3.4.5
CROP LOSSES TO STEM ROT OF GROUNDNUT IN COMMERCIAL CULTIVARS AND PARTIALLY RESISTANT BREEDING LINES

F SHOKES and D GORBET

University of Florida, Quincy, FL, USA

Background and objectives
Stem rot of groundnut caused by Sclerotium rolfsii causes major losses of yield in the south-eastern portion of the peanut belt in the USA [1]. Because of the non-random distribution of natural sclerotial inoculum in soils, measuring the actual pod losses to stem rot in a given cultivar is difficult. Potential pod yield losses to stem rot in commercial cultivars had not previously been fully quantified and it was therefore difficult to compare the benefit of using plant resistance to prevent these losses. The research reported here quantitates the yield loss to stem rot in eight runner and six Virginia type cultivars. The benefits of resistance in preventing yield losses are also shown for seven partially resistant breeding lines compared to five of the commercial cultivars.

Material and methods
Techniques were developed to inoculate two plot rows adjacent to two uninoculated rows to allow a paired plot analysis of pod losses [2]. Inoculum was grown on sterile oat seed in the laboratory using an isolate of the pathogen that was pretested for virulence (SR8). Inoculum (160 ml/row by volume) was applied to two rows of each 4-row plot and the two adjacent rows were uninoculated. Rows were 0.91 m apart by 6.1 m long. The two uninoculated rows were treated twice with a soil fungicide (thifluzamide or fluazinam) to minimize the potential for contamination by the pathogen. Three replications of each genotype were used in a randomized complete block design. Stem rot incidence and severity were evaluated when plots were inverted using a commercial digger and pod yields were determined. Disease incidence was assessed using the number of disease loci per 12.2 m and severity was assessed using a 1-5 scale in which 1=healthy plants and 5=plants dead or dying with most of the pods lost to stem rot. Fourteen commercial cultivars were tested for yield loss to stem rot at one location over 3 years. Yield loss of seven breeding lines with varying levels of resistance were compared to five commercial cultivars over 2 years at 2 locations.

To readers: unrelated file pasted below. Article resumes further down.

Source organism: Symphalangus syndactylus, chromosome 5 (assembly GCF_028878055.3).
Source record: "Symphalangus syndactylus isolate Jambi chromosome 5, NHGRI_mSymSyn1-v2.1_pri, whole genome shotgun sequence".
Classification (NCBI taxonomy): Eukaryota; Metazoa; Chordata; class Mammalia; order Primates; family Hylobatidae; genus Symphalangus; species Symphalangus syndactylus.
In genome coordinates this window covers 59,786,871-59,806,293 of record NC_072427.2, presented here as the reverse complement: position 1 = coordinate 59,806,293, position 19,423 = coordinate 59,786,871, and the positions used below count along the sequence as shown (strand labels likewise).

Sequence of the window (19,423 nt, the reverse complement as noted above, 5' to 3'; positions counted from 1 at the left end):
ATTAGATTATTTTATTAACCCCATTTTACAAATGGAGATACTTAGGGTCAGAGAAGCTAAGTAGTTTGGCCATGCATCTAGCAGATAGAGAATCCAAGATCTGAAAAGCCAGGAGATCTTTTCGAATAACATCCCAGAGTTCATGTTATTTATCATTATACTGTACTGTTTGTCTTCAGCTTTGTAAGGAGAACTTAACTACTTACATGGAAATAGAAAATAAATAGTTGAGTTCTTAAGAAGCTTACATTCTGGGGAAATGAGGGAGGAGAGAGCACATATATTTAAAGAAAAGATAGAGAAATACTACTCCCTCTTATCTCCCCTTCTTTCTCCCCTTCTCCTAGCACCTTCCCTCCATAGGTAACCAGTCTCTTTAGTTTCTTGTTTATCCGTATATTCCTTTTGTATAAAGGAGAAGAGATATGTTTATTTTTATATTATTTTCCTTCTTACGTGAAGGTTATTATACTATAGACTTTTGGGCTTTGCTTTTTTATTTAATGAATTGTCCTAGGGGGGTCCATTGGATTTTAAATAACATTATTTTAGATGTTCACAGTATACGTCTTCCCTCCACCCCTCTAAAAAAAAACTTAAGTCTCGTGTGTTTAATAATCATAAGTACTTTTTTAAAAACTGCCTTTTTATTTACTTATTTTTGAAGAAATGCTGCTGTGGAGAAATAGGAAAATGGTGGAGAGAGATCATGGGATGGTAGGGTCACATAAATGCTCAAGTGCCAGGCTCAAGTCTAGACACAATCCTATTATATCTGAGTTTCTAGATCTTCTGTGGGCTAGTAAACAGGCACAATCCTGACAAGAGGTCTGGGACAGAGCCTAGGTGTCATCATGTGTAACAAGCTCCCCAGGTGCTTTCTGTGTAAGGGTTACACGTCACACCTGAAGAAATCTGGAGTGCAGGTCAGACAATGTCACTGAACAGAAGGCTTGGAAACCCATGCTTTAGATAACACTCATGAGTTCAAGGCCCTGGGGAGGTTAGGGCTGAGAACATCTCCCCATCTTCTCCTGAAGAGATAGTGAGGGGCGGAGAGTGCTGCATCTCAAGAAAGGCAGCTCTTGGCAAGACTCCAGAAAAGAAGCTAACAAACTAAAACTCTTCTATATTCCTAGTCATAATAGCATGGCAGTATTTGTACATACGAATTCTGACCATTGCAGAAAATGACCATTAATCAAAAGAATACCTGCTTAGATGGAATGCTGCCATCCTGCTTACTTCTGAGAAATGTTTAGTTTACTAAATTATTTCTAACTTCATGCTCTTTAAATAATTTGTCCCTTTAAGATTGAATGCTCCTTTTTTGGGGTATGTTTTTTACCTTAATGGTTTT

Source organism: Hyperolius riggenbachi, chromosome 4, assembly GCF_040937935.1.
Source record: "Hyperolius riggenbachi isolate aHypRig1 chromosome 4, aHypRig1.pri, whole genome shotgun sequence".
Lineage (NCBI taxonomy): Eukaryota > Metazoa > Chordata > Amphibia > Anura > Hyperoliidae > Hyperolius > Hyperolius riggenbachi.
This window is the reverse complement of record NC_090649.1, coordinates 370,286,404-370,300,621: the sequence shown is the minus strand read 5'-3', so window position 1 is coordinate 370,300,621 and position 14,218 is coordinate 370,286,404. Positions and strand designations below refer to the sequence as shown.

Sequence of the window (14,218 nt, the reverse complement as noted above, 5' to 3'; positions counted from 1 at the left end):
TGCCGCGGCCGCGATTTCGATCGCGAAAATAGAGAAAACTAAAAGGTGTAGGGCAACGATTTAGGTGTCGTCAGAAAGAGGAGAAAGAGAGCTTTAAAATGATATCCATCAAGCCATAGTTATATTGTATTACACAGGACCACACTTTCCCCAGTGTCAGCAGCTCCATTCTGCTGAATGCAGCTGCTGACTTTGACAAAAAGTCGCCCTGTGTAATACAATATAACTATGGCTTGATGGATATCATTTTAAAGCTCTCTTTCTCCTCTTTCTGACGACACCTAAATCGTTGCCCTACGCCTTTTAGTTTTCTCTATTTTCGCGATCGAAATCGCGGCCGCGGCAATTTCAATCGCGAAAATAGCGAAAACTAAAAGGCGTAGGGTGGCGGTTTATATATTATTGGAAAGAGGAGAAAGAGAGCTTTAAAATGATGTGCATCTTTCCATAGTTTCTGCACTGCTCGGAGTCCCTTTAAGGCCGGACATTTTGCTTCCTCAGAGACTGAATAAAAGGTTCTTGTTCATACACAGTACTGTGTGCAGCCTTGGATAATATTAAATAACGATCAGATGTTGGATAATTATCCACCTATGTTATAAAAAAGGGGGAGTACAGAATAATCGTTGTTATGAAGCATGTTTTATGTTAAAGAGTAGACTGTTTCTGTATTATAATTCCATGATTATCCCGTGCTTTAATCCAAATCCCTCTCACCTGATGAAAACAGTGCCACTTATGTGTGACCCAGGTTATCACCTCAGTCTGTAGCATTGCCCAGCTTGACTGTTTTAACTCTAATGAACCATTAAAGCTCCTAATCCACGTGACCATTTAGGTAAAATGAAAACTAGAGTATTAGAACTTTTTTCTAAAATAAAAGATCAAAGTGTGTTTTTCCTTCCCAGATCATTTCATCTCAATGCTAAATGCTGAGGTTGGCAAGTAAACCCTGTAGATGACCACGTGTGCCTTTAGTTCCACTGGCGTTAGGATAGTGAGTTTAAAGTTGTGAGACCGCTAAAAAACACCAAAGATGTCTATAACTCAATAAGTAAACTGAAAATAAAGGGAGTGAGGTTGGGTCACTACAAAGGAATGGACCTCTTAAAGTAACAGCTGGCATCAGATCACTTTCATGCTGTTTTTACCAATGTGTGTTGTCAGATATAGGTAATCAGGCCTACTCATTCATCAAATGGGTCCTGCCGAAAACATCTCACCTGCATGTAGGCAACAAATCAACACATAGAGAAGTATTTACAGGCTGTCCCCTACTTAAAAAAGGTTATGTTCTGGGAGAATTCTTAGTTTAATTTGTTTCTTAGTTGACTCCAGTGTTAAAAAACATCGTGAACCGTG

Results and conclusions
Yield loss of the commercial cultivars varied from a low of 34% for NCV11 to a high of 65% for GK7. The mean yield loss for the commercial cultivars in 3 years of testing was 54%. The resistant breeding lines varied in yield loss from 23 to 39%. The breeding line with the lowest yield losses in these tests was UF 81206-2. When commercial cultivars were compared to the resistant breeding lines, yield losses ranged from a low of 39% for Southern Runner to 65% for Florunner. Mean yield loss of the resistant breeding lines in these comparative tests was 18% less than for the commercial cultivars. The correlation between stem rot severity and pod yield loss for the cultivar/breeding line tests was high and significant (r= -0.74, P<0.001). The methods used in these tests allowed us to quantitate pod yield losses to stem rot and get a fairly accurate evaluation of the value of the resistance in the breeding lines for preventing pod yield losses to stem rot. These methods are now being used at the final level of screening for stem rot resistance in our elite breeding tests.

References 1. Melouk HA, Backman PB, 1995. Peanut Health Management, pp. 75-82.
2. Shokes FM, Rozalski K, Gorbet DW, Brenneman TB, Berger DA, 1996. Peanut Sci. 23, 124-128.